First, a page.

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article imageMichigan brothers say no to junk mail

By KJ Mullins     Apr 8, 2010 in Environment
Ferndale - Every year more than 100 million trees are destroyed to fill mail boxes with junk mail. That's the word from three brothers who started in 2006 as a community service.
Sander DeVries, Tim Pfannes and Shane Pfannes from Ferndale, Michigan were sick and tired of the huge amount of junk mail they were getting. Knowing that millions of trees were being destroyed and 28 billions of water was needed to process the mailings, the brothers started
The name of the brother's non-profit group comes from the amount of junk mail that Americans generally get each year. Since its beginnings the brothers have helped to reduce 10 million pounds of junk mail and donated over $250,000 to nonprofit organizations.
"The celebration of Earth Day takes on greater urgency as we learn more about climate change," says co-founder Sander DeVries. "Each of us can make changes that improve our daily lives AND improve the planet's health -- like stopping the daily deluge of junk mail that ravages the forests and clutters your home."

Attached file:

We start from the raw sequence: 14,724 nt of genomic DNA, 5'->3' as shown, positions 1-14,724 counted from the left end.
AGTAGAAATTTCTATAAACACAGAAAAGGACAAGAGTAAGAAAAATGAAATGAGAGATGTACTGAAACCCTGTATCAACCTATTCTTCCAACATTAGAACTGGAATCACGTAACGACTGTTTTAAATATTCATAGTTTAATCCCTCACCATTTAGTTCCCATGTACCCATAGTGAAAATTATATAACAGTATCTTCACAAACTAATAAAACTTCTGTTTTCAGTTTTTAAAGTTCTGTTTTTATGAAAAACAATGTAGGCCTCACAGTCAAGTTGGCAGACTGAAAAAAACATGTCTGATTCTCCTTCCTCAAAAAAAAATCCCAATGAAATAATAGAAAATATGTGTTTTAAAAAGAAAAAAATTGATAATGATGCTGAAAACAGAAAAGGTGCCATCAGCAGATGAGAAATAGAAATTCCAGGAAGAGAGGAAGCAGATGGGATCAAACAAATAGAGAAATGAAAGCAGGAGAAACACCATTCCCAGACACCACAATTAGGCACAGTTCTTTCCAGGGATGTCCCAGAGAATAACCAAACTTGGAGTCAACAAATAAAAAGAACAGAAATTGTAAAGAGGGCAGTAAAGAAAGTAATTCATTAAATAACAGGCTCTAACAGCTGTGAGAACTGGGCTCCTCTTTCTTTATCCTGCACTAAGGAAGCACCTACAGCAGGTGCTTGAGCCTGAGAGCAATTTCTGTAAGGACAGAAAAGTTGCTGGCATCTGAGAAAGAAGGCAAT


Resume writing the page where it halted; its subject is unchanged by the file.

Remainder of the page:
The brothers contact 20 to 30 direct mail companies for people who sign up to get rid of bulk mailings for five years. The cost of the service is $41. Of that fee $15 of the money is donated to community and environmental organizations who plant trees and protect watersheds.
More about Junk mail, 41pounds org, Michigan
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